Jet Injectors = Jet Infectors
Edited: December 17, 2017
To conclude this series, Darlow was seeking epidemiological cases of viral hepatitis as a means of assessing whether jet injectors actually transmitted blood-borne viruses. Due to extenuating circumstances that are unique to the hepatitis C virus a lack of epidemiological cases would be expected during Darlow’s time. For instance, hepatitis C was unknown. During the 1970s researchers speculated another strain of hepatitis existed and referred to it as non-A, non-B hepatitis, but otherwise hepatitis C would not be identified until 1989.
Second, during the onset of infection hepatitis C is most often asymptomatic, meaning there are no observable signs or symptoms. Those infected that do experience symptoms of decreased appetite, fatigue, nausea, muscle or joint pains, and weight loss would not think to attribute these general symptoms to the unknown and unidentified hepatitis C virus.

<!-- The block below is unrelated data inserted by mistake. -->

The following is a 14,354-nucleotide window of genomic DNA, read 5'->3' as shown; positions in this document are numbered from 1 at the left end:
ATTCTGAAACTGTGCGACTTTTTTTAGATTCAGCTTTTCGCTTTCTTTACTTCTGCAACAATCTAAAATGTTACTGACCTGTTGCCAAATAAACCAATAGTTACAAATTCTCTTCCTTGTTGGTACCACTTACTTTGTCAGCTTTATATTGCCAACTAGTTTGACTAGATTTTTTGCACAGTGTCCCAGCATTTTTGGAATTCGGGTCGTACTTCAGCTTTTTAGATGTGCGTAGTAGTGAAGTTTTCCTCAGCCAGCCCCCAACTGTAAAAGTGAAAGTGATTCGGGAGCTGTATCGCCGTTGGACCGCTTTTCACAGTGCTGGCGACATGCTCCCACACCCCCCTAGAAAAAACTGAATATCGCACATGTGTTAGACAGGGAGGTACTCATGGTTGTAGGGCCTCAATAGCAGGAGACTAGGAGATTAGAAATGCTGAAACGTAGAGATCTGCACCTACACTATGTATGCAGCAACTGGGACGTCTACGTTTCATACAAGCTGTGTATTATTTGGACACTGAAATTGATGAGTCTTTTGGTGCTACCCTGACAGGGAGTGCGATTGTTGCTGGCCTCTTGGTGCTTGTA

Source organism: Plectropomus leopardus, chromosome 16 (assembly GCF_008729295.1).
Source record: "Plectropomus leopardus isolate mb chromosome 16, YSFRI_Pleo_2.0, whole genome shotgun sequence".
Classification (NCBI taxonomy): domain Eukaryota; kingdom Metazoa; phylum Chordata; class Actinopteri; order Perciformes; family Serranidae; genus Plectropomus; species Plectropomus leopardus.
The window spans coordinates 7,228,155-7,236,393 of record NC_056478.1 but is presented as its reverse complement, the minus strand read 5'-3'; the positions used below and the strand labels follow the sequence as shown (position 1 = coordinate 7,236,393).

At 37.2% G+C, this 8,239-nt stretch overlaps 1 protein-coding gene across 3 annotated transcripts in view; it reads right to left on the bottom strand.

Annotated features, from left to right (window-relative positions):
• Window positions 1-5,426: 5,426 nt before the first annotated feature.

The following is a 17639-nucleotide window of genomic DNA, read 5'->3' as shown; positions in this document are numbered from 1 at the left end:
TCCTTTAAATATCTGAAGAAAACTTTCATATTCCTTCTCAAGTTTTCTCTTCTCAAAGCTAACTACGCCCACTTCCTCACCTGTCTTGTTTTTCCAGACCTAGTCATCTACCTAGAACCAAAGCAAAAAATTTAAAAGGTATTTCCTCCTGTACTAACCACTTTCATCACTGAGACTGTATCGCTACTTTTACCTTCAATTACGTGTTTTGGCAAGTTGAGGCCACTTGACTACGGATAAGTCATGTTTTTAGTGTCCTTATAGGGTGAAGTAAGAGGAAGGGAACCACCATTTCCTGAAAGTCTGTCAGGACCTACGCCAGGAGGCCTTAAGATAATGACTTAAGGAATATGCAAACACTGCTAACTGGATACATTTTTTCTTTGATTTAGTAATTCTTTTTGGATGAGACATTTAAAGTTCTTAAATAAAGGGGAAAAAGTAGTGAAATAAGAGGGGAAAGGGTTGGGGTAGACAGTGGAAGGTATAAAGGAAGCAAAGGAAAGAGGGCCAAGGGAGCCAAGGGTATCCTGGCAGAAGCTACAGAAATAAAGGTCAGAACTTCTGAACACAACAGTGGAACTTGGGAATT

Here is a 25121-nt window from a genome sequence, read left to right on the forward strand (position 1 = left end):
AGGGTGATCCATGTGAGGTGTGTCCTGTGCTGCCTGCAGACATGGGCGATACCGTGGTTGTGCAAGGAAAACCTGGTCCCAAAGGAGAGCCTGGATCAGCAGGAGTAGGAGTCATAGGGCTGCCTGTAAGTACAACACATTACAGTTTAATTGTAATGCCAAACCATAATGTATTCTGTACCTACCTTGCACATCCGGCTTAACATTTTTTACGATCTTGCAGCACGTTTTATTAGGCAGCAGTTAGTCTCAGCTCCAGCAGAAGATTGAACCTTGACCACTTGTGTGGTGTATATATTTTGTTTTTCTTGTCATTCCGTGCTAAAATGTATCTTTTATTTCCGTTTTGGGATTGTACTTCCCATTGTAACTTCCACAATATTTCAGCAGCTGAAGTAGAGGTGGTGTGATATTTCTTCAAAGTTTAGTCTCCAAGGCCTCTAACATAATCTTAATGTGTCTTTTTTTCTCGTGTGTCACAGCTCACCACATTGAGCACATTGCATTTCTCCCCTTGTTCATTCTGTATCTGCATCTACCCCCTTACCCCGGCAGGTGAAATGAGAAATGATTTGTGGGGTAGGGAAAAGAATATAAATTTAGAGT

Third, within a military population, where soldiers were subjugated to rigorous exercise and harsh conditions, symptoms would have been, and in fact were, misdiagnosed or unreported. Soldiers were told to “toughen-up” rather than seeking an infirmary. Therefore military medical records are most often negative for any signs or symptoms of hepatitis C.
Research has shown chronic hepatitis C can remain asymptomatic for ten- to twenty-years later. Fast forwarding ten- to twenty-years and what do we observe amongst our now veteran population? Numerous diagnoses of hepatitis C, non-A, non-B hepatitis, and hepatic abnormalities. The epidemiological cases that Darlow sought have now emerged.
Fast forward another twenty-years and the VA has recognized in over 140 claims that a jet injector was a probable source of a veterans Hepatitis C infection. See the article – Military Jet Gun Injections Transmitted Hepatitis: an assessment of VA claims.
Unequivocally, jet injectors widely-used within the United States armed forces transmitted hepatitis C.
The proof of the pudding is, in fact, in the eating.
This article was originally published on January 23, 2016 and can be viewed here.